The timing is 47th anniversary of Martin Luther King's "I Have a Dream" speech and the location is on the National Mall in front of the Lincoln Memorial, where the civil rights leader delivered his historic address.
Beck, a hero to many conservative voters across the country, says that the mission of the rally is to honor American troops and that the event is non-political in nature.
A press release for the "Restoring Honor" rally says "this non-political event benefits the Special Operations Warrior Foundation and pays tribute to America's service personnel and other upstanding citizens who embody our nation's founding principles of integrity, truth and honor."
Tea Party activists from across the country are expected to attend, and former Alaska Gov. Sarah Palin, a Fox News contributor, is expected to have a prominent speaking role.
Washington (CNN) - Housing and Urban Development Secretary Shaun Donovan revealed to CNN Friday that the Obama administration plans next week to unveil two new initiatives to deal with the crumbling housing market, and he left the door open to also reviving the expired $8,000 tax credit for first-time home buyers that had been propping up the industry.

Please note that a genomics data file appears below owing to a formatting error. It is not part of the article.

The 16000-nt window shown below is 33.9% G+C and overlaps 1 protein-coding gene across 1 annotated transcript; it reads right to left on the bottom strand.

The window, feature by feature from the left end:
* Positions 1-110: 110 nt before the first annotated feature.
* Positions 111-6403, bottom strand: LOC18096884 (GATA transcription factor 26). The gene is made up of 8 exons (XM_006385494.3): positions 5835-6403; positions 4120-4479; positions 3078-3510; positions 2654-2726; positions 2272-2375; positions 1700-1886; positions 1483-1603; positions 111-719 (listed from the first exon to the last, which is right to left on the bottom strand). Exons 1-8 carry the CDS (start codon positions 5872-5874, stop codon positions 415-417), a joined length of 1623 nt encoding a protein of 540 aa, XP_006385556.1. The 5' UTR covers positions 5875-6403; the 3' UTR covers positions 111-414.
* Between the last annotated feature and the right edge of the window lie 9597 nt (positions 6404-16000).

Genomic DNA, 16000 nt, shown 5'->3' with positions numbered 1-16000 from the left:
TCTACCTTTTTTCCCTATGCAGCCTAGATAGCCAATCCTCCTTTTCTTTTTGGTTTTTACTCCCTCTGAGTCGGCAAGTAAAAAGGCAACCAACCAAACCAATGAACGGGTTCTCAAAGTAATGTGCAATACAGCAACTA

"We're going to be rolling out an FHA refinancing effort to help borrowers who are under water in their homes get above water," Donovan said in an exclusive interview taped for CNN's "State of the Union with Candy Crowley" on Sunday. "And second, we're launching an emergency homeowners' loan program for unemployed borrowers to be able to stay in their homes."
The swift action being pushed by President Obama's housing chief come in response to awful news in the housing industry this week, starting with Tuesday's revelation that existing home sales hit their lowest level in over a decade, declining by over 27 percent during the month.
(Updated at 6:32 p.m. ET)
(CNN) - The campaign for Alaska Senate candidate Joe Miller removed a tweet Friday from its Twitter page that suggested "the oldest profession" was comparable to the possibility his primary candidate, Sen. Lisa Murkowski, might "sell out" the Republican Party to run as a Libertarian Party candidate.
The apparent reference to prostitution comes as Sen. Murkowski is down 1,680 votes and thousands of absentee ballots have yet to be counted in Tuesday's surprise cliff-hanger race for the Republican nomination.
"What's the difference between selling out your party's values and the oldest profession?" the tweet read.
(CNN) - Primary voters are set to head to the polls this weekend, this time in Louisiana and West Virginia.
In Louisiana, GOP Sen. David Vitter is expected to easily overcome a primary challenge Saturday in his first appearance on the ballot since a 2007 prostitution scandal.
In West Virginia, voters are choosing the Democratic and Republican nominees for a November special election to replace the late Sen. Robert Byrd, a Democrat.
Vitter is being opposed in the Republican primary by former state Supreme Court Justice Chet Traylor and Nick Accardo. Tulane University political science professor Brian Box said after Traylor's last-minute entry into the race, "it seemed like it could be an interesting primary."